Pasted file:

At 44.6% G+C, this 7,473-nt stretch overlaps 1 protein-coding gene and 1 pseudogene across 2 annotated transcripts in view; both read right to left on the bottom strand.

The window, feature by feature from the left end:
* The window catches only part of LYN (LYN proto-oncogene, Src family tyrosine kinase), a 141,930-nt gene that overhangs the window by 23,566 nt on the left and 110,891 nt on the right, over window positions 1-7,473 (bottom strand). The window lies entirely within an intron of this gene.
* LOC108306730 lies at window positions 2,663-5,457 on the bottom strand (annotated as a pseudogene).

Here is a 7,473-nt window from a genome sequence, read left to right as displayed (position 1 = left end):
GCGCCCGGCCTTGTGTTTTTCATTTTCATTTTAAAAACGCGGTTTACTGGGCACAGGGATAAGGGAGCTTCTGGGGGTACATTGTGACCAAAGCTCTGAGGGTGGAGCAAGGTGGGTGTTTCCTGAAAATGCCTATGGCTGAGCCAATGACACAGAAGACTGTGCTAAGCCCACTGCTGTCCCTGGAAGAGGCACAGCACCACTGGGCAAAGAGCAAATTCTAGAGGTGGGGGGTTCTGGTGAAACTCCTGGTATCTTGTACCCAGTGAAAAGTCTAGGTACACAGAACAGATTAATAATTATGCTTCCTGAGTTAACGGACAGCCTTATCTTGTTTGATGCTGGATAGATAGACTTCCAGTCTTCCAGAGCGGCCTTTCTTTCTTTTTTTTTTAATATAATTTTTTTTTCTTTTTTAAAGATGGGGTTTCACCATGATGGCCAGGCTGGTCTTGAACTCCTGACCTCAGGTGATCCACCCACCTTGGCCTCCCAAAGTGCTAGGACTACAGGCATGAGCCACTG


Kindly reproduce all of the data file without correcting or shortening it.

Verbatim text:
At 44.6% G+C, this 7,473-nt stretch overlaps 1 protein-coding gene and 1 pseudogene across 2 annotated transcripts in view; both read right to left on the bottom strand.

The window, feature by feature from the left end:
* The window catches only part of LYN (LYN proto-oncogene, Src family tyrosine kinase), a 141,930-nt gene that overhangs the window by 23,566 nt on the left and 110,891 nt on the right, over window positions 1-7,473 (bottom strand). The window lies entirely within an intron of this gene.
* LOC108306730 lies at window positions 2,663-5,457 on the bottom strand (annotated as a pseudogene).

Here is a 7,473-nt window from a genome sequence, read left to right as displayed (position 1 = left end):
GCGCCCGGCCTTGTGTTTTTCATTTTCATTTTAAAAACGCGGTTTACTGGGCACAGGGATAAGGGAGCTTCTGGGGGTACATTGTGACCAAAGCTCTGAGGGTGGAGCAAGGTGGGTGTTTCCTGAAAATGCCTATGGCTGAGCCAATGACACAGAAGACTGTGCTAAGCCCACTGCTGTCCCTGGAAGAGGCACAGCACCACTGGGCAAAGAGCAAATTCTAGAGGTGGGGGGTTCTGGTGAAACTCCTGGTATCTTGTACCCAGTGAAAAGTCTAGGTACACAGAACAGATTAATAATTATGCTTCCTGAGTTAACGGACAGCCTTATCTTGTTTGATGCTGGATAGATAGACTTCCAGTCTTCCAGAGCGGCCTTTCTTTCTTTTTTTTTTAATATAATTTTTTTTTCTTTTTTAAAGATGGGGTTTCACCATGATGGCCAGGCTGGTCTTGAACTCCTGACCTCAGGTGATCCACCCACCTTGGCCTCCCAAAGTGCTAGGACTACAGGCATGAGCCACTG